Last Wednesday a plane crash near Tripoli, Libya, killed about 70 Dutch, with one boy miraculously surviving. This caused a big shock; not least because the sleaziest newspaper in the country, VVD-supporting De Telegraaf, conducted an interview with the surviving boy during which, it is said, they told him his parents and brother had all died.
In reaction most political parties temporarily suspended their campaigns. Not that the campaigns have started in earnest yet, but several party leaders were slated to appear at rallies throughout the country, and a radio debate was scheduled for today. These have all been cancelled.
Personally I’ve never understood this kind of reaction. Sure, some form of national mourning might be in order, but those that lost loved ones in the crash will hardly notice politicians not talking to them for a little while because they’re too busy handling their loss. And people not directly involved with the disaster do still want to know about the plans and programmes of the various parties.
But still, this is considered the proper way of doing things in Dutch politics, and resistance is futile. As far as I understand the campaigns will resume on Monday.
The most famous occurrence of a suspension of campaigns was in 2002, when Pim Fortuyn was murdered scant days before the elections. Then the suspension actually made sense: Fortuyn’s LPF was now leaderless and was supposed to be unable to defend itself in the political fray. This murder was aimed at the heart of Dutch democracy, and besides the last political murder in the country took place 330 years earlier.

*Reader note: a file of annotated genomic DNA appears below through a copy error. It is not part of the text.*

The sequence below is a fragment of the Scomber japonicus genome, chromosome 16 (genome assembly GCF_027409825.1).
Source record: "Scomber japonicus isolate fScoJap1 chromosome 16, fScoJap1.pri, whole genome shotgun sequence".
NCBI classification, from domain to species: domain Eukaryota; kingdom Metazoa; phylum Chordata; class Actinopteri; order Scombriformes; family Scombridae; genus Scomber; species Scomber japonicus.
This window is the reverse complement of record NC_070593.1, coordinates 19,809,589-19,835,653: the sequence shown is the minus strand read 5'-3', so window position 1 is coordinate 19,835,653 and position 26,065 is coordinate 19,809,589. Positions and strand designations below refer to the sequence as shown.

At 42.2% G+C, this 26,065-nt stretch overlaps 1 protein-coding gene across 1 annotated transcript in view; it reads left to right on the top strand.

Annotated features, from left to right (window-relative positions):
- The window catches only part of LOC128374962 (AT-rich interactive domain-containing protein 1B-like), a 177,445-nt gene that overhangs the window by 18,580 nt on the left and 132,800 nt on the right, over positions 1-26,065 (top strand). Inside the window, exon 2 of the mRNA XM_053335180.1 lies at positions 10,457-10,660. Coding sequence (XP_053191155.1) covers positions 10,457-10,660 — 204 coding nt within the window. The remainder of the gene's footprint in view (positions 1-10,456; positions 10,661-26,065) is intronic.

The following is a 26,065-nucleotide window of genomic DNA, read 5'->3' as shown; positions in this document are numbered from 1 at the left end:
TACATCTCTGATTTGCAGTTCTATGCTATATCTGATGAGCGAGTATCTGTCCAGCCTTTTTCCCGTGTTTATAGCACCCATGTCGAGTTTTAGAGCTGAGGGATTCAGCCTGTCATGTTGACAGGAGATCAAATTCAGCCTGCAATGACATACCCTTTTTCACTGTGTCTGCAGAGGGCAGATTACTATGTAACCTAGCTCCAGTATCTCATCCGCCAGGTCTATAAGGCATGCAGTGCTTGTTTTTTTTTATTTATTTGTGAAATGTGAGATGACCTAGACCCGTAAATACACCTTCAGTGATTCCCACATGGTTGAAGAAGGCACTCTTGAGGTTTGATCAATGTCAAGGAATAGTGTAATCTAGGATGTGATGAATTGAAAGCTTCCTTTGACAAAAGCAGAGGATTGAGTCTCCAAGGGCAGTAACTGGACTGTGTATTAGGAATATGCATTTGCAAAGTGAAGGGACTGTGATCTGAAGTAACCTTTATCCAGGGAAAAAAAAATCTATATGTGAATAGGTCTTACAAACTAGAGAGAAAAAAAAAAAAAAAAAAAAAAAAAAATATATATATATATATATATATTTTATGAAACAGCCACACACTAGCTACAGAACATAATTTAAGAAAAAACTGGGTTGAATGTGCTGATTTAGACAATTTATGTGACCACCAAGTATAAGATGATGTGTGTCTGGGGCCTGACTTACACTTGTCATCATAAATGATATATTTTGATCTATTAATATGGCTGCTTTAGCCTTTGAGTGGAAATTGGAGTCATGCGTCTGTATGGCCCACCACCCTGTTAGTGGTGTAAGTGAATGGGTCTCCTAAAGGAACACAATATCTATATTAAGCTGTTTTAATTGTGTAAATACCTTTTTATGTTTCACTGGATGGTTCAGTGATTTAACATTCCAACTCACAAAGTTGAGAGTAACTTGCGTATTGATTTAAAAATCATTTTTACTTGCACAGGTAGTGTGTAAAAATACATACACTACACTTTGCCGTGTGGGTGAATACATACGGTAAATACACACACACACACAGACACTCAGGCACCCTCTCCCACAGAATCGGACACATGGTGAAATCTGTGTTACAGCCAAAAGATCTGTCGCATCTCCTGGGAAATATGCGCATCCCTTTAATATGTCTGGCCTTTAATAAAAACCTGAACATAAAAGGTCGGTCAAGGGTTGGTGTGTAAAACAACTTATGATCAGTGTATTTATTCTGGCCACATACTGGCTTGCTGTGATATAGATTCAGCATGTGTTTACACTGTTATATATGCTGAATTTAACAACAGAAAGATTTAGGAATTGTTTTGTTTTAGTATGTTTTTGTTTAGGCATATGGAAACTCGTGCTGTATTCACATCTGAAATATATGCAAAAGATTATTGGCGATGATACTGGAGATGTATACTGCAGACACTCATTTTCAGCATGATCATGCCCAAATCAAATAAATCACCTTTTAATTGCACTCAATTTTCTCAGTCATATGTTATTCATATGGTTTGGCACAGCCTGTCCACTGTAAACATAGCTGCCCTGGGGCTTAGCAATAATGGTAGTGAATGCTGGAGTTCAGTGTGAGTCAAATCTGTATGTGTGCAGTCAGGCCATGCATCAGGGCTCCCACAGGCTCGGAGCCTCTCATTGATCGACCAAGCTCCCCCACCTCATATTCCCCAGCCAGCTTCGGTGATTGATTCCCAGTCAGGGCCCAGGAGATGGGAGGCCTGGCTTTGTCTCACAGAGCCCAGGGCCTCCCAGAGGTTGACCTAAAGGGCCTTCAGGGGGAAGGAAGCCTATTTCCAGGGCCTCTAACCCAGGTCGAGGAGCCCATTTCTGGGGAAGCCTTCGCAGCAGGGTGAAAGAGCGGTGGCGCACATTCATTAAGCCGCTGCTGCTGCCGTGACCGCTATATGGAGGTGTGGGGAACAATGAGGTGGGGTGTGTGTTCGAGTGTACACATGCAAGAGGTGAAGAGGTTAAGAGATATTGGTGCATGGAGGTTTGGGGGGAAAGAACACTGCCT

Famously, the LPF more-or-less continued its campaign by pointing out the lack of proper security time and again, and some political scientists think that the murder may have actually netted them quite a few votes extra — the so-called “votes of condolence.”
In the end it didn’t help the LPF — pretty soon the party was rife with arguments, including a full-fledged row between their two most senior ministers. The Balkenende I government in which the LPF participated sat for only 86 days, after which new elections were called and the LPF lost 18 of its 26 seats.
Such drama is not to be expected this time; the campaigns will restart and the crash will be all-but-forgotten when the elections arrive.
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This is the political blog of Peter-Paul Koch, mobile platform strategist, consultant, and trainer, in Amsterdam. It’s a hobby blog where he follows Dutch politics for the benefit of those twelve foreigners that are interested in such matters, as well as his Dutch readers.
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